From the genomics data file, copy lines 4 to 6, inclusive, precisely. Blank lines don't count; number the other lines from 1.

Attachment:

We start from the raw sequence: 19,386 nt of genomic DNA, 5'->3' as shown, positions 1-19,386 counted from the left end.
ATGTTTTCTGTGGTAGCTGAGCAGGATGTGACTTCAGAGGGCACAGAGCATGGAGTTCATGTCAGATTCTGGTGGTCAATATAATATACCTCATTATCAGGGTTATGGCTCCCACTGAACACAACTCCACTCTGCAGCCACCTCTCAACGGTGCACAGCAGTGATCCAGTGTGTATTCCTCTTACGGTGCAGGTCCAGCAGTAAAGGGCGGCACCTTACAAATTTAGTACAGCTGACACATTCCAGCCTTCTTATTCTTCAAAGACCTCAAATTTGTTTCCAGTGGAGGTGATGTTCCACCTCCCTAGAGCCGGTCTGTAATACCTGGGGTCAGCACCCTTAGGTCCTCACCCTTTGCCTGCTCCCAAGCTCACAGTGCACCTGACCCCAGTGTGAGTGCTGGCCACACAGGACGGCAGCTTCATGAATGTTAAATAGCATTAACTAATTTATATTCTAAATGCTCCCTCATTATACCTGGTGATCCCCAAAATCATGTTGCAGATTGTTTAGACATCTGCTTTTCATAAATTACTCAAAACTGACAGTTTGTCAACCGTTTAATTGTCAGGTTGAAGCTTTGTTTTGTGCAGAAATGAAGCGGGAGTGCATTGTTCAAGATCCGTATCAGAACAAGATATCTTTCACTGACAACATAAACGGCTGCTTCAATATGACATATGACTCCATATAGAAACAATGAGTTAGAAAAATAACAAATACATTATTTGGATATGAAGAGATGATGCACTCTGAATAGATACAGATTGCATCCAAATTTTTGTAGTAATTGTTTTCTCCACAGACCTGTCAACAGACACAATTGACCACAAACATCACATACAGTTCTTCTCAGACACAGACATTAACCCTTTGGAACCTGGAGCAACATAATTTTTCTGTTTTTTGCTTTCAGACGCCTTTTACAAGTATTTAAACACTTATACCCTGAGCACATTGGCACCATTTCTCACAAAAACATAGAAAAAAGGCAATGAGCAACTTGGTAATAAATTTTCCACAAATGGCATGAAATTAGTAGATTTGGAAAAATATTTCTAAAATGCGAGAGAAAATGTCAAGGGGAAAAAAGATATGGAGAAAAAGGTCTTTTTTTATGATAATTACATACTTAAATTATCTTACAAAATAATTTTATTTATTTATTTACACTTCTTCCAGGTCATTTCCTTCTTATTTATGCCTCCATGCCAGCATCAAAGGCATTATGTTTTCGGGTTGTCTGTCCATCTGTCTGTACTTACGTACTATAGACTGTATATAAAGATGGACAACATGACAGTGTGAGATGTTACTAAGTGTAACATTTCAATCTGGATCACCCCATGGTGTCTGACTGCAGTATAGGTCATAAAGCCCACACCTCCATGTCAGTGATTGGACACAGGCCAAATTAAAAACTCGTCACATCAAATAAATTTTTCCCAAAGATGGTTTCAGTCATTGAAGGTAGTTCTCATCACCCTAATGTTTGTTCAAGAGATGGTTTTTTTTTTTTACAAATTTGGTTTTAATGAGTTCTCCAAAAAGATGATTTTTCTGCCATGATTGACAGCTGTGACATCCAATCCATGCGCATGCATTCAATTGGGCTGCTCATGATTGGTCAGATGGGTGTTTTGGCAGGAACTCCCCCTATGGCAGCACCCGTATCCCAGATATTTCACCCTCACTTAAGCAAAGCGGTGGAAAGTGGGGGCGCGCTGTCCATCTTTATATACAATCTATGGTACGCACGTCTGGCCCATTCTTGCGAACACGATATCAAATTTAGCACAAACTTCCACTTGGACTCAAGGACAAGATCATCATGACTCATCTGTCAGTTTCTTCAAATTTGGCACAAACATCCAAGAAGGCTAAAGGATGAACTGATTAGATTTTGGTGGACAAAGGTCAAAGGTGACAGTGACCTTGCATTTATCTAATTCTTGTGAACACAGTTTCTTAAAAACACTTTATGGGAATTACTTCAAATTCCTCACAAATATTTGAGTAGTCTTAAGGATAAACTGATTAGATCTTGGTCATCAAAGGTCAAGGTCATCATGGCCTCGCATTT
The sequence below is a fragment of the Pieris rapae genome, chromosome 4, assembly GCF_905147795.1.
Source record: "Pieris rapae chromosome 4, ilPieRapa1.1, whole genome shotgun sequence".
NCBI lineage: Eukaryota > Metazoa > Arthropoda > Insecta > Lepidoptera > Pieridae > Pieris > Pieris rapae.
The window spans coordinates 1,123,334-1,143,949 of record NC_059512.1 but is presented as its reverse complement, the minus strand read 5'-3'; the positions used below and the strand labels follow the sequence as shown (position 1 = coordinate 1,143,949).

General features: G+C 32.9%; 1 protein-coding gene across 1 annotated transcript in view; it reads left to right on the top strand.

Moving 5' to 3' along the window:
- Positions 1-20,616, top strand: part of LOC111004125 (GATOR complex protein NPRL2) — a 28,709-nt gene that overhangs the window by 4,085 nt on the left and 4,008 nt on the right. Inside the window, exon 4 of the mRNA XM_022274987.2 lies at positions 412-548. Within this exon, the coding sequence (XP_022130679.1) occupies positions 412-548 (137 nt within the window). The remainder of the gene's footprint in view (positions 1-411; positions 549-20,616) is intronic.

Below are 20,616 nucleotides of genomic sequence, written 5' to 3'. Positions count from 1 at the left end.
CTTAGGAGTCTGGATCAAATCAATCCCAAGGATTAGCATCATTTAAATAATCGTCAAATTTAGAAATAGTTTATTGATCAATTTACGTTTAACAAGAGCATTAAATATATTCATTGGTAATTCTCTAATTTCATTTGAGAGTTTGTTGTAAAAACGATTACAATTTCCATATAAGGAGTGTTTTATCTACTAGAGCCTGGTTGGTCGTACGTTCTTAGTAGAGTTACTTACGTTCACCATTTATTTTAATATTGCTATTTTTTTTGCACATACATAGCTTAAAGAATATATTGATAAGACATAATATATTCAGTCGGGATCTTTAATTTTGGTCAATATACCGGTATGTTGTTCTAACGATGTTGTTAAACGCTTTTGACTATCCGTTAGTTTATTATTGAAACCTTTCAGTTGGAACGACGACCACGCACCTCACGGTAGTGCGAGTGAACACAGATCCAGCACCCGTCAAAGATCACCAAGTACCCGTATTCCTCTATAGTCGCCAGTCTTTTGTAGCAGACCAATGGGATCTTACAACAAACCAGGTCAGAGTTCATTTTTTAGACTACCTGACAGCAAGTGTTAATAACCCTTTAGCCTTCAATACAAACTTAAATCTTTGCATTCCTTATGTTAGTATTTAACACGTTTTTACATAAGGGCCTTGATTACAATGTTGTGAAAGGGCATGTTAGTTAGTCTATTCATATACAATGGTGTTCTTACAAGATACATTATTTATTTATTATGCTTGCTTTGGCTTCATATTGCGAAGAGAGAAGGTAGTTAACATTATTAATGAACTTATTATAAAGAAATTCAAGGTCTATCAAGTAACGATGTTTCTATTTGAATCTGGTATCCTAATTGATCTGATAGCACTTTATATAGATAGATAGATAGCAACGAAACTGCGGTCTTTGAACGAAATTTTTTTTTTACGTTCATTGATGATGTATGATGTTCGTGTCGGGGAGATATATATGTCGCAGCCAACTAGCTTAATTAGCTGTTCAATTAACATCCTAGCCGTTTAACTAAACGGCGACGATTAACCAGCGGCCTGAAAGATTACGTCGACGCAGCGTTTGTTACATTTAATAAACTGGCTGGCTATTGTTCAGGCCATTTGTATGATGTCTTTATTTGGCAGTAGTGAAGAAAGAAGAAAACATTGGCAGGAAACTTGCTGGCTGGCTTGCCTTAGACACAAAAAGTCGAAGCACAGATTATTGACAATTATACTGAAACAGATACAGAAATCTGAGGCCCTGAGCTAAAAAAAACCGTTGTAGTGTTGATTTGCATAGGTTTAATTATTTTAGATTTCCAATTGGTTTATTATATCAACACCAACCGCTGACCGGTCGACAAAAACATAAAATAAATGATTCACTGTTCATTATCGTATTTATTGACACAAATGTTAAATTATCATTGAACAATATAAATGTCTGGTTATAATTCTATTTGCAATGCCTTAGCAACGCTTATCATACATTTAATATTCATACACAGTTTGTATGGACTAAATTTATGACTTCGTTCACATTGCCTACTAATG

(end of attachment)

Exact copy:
Source record: "Pieris rapae chromosome 4, ilPieRapa1.1, whole genome shotgun sequence".
NCBI lineage: Eukaryota > Metazoa > Arthropoda > Insecta > Lepidoptera > Pieridae > Pieris > Pieris rapae.
The window spans coordinates 1,123,334-1,143,949 of record NC_059512.1 but is presented as its reverse complement, the minus strand read 5'-3'; the positions used below and the strand labels follow the sequence as shown (position 1 = coordinate 1,143,949).